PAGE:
As shown in FIG. 6, if the degree of dispersion is equal to 1.15 or less (1.0 to 1.15), the control voltage range (the variation of the control voltage between the on-time and the off-time to obtain contrast of image density of 0.07 to 1.5 in FIG. 4A) can be reduced to 50 V or less. If the degree of dispersion is in the range of 1.0 to 1.15, the control voltage at the on and off times can be set as indicated by a solid-line of FIG. 4A.

Further, when toner whose degree of dispersion is 1.0 to 1.15 is used and it is carried as a single layer on the toner carrier even slight fog can be prevented from occurring at a non-image portion. This is because if the uniform toner is carried as a single layer on the toner carrier, the adhering force of the toner to the toner carrier is made remarkably uniform.

This invention is not limited to the embodiment as described above, and various modifications may be made without departing from the scope of this invention.

For example, in the above embodiment, the control voltage for the apertures corresponding to the non-image portion is set to 0 V, however, it may be set to a negative voltage. In this case, an image can be obtained with even less fog. Further, in the above embodiment, the aperture electrode unit is used as the toner flow control means. However, a mesh type electrode unit as disclosed in U.S. Pat. No. 5,036,341 for example may be used.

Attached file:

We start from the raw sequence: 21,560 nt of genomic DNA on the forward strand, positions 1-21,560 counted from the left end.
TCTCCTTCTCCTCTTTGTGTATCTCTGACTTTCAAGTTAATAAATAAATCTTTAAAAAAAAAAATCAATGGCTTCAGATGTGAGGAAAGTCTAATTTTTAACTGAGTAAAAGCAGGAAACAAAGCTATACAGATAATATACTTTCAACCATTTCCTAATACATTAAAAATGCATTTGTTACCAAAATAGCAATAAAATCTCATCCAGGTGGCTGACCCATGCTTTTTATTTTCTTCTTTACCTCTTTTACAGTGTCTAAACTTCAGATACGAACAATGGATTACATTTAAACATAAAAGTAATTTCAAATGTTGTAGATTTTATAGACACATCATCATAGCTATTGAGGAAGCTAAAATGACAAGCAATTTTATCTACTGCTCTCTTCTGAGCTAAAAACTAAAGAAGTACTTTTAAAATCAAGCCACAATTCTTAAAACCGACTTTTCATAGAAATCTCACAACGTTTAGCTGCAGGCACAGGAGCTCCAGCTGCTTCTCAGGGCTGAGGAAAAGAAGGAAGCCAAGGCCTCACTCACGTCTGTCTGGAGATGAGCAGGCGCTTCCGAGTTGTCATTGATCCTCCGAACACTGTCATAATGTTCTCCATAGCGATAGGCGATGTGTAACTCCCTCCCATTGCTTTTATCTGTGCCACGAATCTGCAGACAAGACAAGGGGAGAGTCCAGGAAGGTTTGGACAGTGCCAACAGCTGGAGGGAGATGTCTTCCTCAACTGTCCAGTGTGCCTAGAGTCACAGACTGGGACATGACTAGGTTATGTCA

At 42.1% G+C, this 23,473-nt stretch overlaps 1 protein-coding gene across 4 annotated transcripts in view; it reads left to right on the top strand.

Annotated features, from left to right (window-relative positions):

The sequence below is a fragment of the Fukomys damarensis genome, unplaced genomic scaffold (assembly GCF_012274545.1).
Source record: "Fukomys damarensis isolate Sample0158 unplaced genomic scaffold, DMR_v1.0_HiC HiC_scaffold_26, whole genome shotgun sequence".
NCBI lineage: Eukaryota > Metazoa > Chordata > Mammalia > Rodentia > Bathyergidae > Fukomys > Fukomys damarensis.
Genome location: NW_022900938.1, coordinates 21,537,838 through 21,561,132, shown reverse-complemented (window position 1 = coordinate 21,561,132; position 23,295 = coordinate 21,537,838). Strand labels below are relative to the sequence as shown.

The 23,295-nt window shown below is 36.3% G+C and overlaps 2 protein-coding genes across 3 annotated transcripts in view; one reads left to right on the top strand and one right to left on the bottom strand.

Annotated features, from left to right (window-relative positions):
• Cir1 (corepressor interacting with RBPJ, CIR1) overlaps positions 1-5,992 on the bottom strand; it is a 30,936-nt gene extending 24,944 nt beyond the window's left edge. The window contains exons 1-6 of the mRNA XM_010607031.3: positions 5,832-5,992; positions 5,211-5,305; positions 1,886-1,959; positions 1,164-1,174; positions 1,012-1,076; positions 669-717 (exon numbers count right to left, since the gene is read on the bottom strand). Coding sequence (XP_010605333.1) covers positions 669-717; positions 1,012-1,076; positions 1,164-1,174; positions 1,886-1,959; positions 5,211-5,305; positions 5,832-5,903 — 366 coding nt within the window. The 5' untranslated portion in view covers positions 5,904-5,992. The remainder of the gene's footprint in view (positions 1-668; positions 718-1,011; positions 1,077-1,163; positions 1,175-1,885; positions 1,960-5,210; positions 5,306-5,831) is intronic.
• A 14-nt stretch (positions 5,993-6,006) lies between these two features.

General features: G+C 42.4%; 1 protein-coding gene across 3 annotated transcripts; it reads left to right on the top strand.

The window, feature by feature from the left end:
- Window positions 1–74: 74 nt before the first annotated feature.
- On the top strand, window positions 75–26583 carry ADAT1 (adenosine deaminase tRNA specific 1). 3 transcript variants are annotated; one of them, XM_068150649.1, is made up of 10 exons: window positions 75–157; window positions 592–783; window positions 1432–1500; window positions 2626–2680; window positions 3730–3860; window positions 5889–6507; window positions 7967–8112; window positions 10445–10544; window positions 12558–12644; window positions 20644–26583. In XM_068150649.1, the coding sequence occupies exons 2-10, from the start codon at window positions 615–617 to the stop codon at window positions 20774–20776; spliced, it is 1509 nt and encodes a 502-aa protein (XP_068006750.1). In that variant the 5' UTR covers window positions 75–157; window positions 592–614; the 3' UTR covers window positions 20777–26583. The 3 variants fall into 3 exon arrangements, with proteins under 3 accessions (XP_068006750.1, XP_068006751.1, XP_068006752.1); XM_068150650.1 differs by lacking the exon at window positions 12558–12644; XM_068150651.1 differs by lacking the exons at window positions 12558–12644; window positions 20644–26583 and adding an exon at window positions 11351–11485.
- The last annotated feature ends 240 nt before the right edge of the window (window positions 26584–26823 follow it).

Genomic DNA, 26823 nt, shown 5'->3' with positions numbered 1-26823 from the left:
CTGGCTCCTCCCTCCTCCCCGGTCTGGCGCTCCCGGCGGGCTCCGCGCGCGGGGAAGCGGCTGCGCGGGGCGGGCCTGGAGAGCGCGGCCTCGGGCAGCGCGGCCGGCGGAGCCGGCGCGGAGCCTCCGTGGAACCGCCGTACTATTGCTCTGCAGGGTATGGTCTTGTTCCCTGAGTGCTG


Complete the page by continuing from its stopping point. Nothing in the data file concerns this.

Further, in the above embodiment, the brush-type withdrawing roller 15 is used as means of withdrawing the residual toner on the toner carry roller 14. However, the withdrawing means is not limited to the above embodiment, and silicon rubber having high adhesiveness or the like may be used. Further, the residual toner may be peeled off by a resin blade of urethane. In this case, it is necessary that a part like the withdrawing roller 15 used in the embodiment is disposed below the resin blade, and the exfoliated toner is withdrawn into the toner sink 21.

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Referenced by
Citing PatentFiling datePublication dateApplicantTitle
US6102524 *Feb 23, 1998Aug 15, 2000Sharp Kabushiki KaishaImage forming apparatus having developing potential related to bulk density of the developer
EP0864946A1 *Feb 25, 1998Sep 16, 1998Sharp Kabushiki KaishaAn image forming apparatus
EP0978769A1 *Aug 3, 1998Feb 9, 2000AGFA-GEVAERT naamloze vennootschapA method of printing in a device for direct electrostatic printing comprising a toner delivery means that comprises a charged toner conveying roll, a magnetic brush and a cleaning unit
WO2002032677A1 *Oct 17, 2000Apr 25, 2002Alm FilipDirect printing method and device and toner particles for use herein
Classifications
U.S. Classification347/55
International ClassificationG03G15/05, B41J2/415, G03G15/34, G03G9/08, B41J2/385, G03G9/087, G03G15/08
Cooperative ClassificationB41J2/4155, G03G15/346
European ClassificationG03G15/34S1, B41J2/415B
Legal Events
DateCodeEventDescription
Oct 3, 1994ASAssignment
Owner name: BROTHER KOGYO KABUSHIKI KAISHA, JAPAN
Free format text: ASSIGNMENT OF ASSIGNORS INTEREST;ASSIGNOR:TAKAGI, OSAMU;REEL/FRAME:007161/0458
Effective date: 19940928
Jun 15, 1999FPAYFee payment
Year of fee payment: 4
Jun 3, 2003FPAYFee payment
Year of fee payment: 8
Jun 4, 2007FPAYFee payment
Year of fee payment: 12